11.2.2. Dealing with Step-In Situations

A step-in occurs when another party temporarily assumes some or all of the obligations of the private party. It may be implemented by either government step-in or lender(s) step-in. Step-In by the Government

The South African National Treasury Guidance on PPPs (2004)[30] states that the government may want the right to take urgent action in respect of the services to avert a serious threat to an essential public concern (such as public health, safety of persons and/or property, national security, or the environment) or to discharge a statutory duty. The need for this right may be due to matters outside the project or due to a breach by the private partner of its obligations under the PPP agreement.

The step-in by the government usually constitutes short-term involvement where an urgent and necessary solution is needed. It also usually happens only in projects where core services are provided by the government such as the case of hospitals, schools, and so on.

In cases where there is no private partner breach, the private partner is relieved from the obligations that the government has taken on by stepping-in. This also relieves the private partner of any monetary penalties and/or deductions in respect of its non-performance of those obligations. Furthermore, if the step-in does not involve the private partner but affects its duties and obligations to perform its work, then the government must continue to make any required payments to the private partner when due — irrespective of whether the services under the agreement have been delivered or not.

If the step-in by the government arises due to the private partner’s breach, then the private partner should remedy any such breach at its own expense and should meet the government’s costs of stepping-in. If the breach by the private partner persists after the government has stepped-out, then the lenders have the right to step-in. Step-In by Lenders

The lenders’ step-in occurs primarily when termination of the PPP agreement could occur. They step-in to ensure the continuity of the project if the private partner defaults under the PPP agreement or the financing agreements. In some countries, the government will sign a “direct agreement” with the lenders and the private partner, which creates a mechanism for the continuation of the project (in some cases, for only a limited period of time). This allows the lenders to remedy defaults following a threatened termination of the PPP agreement and the financing agreements.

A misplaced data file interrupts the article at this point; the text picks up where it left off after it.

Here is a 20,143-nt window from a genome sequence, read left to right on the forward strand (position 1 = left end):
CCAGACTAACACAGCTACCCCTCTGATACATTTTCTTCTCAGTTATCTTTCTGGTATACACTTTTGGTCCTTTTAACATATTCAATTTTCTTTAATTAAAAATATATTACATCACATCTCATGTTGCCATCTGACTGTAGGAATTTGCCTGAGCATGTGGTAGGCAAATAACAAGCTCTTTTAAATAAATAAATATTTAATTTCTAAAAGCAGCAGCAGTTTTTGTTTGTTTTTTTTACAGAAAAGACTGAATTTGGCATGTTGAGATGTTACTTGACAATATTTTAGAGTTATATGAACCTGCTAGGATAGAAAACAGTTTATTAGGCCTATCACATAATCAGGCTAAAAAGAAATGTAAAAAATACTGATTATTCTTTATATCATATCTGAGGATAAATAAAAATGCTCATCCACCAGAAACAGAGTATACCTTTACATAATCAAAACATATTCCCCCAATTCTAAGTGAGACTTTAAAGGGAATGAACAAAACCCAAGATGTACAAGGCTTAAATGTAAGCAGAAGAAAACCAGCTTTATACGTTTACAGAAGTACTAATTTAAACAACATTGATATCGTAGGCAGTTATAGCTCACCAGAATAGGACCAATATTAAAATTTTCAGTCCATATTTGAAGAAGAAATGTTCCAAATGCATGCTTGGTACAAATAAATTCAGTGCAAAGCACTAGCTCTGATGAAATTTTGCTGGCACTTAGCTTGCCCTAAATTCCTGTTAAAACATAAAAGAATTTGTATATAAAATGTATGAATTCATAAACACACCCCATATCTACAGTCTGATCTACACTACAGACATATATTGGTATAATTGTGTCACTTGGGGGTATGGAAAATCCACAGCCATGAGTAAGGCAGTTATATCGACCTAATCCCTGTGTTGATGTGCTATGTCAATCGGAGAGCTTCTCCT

The following steps are based on the main principles on which lenders implement a stepping-in approach.

· The lenders must voluntarily step-in to resolve the issue in question;

· The government must not suffer due to the step-in process, and the PPP contract must carry on according to the original set up, including any penalty deductions;

· The private partner must inform the lenders of all private partner’s defaults, non-payment of the penalties, and any other issues that my affect the project;

· The lenders may only exercise their step-in rights upon payment of all such liabilities to the government; and

· Agreed remedial work within the time frame attached to it must be supplied by the lenders in order to assist in rectifying the issues that the private partner needs to achieve.

The Jarvis Case Study from the UK (appendix A) provides an illustration of the use by lenders of their step-in rights.


[29] McInnis, A. (2003). New Forms of Non-Adversarial Contracting Focusing upon the New Engineering Contract: Keynote Lecture 1. Second International Conference on Construction in the 21st Century. “Sustainability and Innovation in Management and Technology.”

[30] South African National Treasury, First Issue. (March 2004), National Treasury PPP Practice Note Number 01 of 2004: Standardised PPP Provisions.

Add new comment